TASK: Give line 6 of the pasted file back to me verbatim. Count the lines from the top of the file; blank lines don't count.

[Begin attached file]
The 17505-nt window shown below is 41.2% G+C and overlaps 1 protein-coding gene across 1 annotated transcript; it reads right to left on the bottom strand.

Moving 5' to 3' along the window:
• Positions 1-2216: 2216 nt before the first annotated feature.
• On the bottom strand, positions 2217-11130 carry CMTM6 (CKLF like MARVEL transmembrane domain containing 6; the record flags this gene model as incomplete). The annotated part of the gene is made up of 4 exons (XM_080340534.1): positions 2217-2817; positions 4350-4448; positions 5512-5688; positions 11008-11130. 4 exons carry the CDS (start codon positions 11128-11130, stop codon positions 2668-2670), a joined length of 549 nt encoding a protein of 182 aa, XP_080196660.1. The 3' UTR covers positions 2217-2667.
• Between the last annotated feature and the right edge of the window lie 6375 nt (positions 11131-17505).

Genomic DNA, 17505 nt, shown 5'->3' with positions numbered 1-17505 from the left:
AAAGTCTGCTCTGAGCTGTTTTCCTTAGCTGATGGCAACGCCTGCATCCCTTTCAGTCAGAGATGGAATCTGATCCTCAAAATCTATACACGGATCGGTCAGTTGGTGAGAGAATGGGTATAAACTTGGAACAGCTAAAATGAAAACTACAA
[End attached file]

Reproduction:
Genomic DNA, 17505 nt, shown 5'->3' with positions numbered 1-17505 from the left: